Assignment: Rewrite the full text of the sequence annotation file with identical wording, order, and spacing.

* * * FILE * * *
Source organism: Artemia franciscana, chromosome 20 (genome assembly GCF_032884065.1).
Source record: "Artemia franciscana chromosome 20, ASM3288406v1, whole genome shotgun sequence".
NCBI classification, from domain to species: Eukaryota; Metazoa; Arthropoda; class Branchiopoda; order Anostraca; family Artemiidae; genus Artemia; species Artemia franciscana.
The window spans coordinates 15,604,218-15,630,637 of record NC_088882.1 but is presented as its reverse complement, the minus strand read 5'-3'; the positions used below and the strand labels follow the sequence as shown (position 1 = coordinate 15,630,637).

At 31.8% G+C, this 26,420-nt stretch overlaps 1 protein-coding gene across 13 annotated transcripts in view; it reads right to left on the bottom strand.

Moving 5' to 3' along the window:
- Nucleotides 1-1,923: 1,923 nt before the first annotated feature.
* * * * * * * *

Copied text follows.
Source organism: Artemia franciscana, chromosome 20 (genome assembly GCF_032884065.1).
Source record: "Artemia franciscana chromosome 20, ASM3288406v1, whole genome shotgun sequence".
NCBI classification, from domain to species: Eukaryota; Metazoa; Arthropoda; class Branchiopoda; order Anostraca; family Artemiidae; genus Artemia; species Artemia franciscana.
The window spans coordinates 15,604,218-15,630,637 of record NC_088882.1 but is presented as its reverse complement, the minus strand read 5'-3'; the positions used below and the strand labels follow the sequence as shown (position 1 = coordinate 15,630,637).

At 31.8% G+C, this 26,420-nt stretch overlaps 1 protein-coding gene across 13 annotated transcripts in view; it reads right to left on the bottom strand.

Moving 5' to 3' along the window:
- Nucleotides 1-1,923: 1,923 nt before the first annotated feature.